Study shows Sport for Development supports psychological well-being of adolescent refugees
The mixed-methods study was conducted in 2022 in two locations in Greece - Athens and the island of Lesvos - capturing the mental health profile of adolescent refugees (ages 11-19) and the key mechanisms of a Sport for Development programme that may influence their psychological well-being.
The survey data was collected from 90 adolescent Sport for Development participants (72 survey in Athens and 18 in Lesvos). For the record, 89 per cent of the respondents were from Afghanistan while the others come from Iran and Somalia.
The observations and qualitative investigation, had among others, found that refugee adolescents are relaxed and feel enjoyment while participating in Sport for Development sessions.
Each study respondent was asked if they would make any changes to the programme, and 46 per cent of the interviewed adolescents and/or their caregivers requested either longer or additional sessions.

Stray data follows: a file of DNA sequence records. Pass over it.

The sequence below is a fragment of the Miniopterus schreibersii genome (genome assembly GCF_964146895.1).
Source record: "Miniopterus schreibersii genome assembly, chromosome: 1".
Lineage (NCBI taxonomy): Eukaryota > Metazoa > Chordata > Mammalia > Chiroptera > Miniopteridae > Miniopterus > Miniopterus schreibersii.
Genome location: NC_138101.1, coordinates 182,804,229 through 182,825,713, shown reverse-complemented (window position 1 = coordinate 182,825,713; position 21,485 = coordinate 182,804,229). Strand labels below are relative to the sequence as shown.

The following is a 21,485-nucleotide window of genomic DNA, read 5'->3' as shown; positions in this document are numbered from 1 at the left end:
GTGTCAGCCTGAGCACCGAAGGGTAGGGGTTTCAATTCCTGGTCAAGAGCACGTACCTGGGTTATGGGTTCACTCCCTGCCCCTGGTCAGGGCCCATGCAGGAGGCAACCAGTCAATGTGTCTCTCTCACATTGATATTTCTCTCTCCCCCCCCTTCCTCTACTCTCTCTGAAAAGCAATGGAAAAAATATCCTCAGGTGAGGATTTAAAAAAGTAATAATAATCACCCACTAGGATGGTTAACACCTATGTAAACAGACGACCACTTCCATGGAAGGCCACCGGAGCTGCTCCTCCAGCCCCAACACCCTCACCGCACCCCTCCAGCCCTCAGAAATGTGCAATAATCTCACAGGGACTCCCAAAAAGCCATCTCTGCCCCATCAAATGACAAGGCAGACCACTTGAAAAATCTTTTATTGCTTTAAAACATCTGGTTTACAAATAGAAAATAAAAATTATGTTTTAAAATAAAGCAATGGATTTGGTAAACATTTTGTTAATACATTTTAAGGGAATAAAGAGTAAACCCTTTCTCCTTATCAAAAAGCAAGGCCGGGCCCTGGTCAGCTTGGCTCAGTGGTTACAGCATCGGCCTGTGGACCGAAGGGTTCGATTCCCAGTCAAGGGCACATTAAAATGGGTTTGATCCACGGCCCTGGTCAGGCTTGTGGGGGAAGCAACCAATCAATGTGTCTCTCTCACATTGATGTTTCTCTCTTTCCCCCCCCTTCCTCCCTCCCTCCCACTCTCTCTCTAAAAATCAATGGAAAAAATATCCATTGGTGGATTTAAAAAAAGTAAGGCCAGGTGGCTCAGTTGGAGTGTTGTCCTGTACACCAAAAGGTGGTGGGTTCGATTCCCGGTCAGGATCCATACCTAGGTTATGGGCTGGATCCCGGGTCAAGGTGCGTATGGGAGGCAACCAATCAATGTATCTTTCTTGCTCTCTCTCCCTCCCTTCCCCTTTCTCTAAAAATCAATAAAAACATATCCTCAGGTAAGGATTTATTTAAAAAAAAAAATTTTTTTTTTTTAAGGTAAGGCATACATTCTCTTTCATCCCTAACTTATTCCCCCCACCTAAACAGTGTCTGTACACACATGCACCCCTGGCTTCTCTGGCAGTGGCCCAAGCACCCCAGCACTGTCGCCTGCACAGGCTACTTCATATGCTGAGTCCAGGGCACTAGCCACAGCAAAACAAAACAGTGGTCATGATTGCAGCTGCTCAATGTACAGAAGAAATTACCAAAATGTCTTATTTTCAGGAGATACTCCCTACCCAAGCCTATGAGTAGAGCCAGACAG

From this sample, 27 per cent of the respondents were flagged for psychosocial issues. A smaller proportion were identified as having attention (13 per cent) and externalisation (16 per cent) issues. It was recorded that boys were more likely to be flagged for psychosocial issues than girls (29 per cent, versus 24 per cent).
The study noted that making friends was mentioned in interviews nearly as much as learning physical tactics around sports as the main reasons why adolescents enjoy the sessions.
One of the reasons behind the adolescents’ enjoyment is that Sport for Development creates a physically and emotionally safe environment, which can be particularly important for young refugees.
The Sport for Development participants also frequently reported that learning about respect is reinforced throughout the sessions through speaking and listening with coaches and other players and asking and answering questions.
Several key recommendations were also made in the report. They include governments and stakeholders advocating and supporting Sport for Development programmes as a key tool for adolescent well-being and making longer-term investments to support what the targeted population needs.
To read the report, click here.
Source and main image: Unicef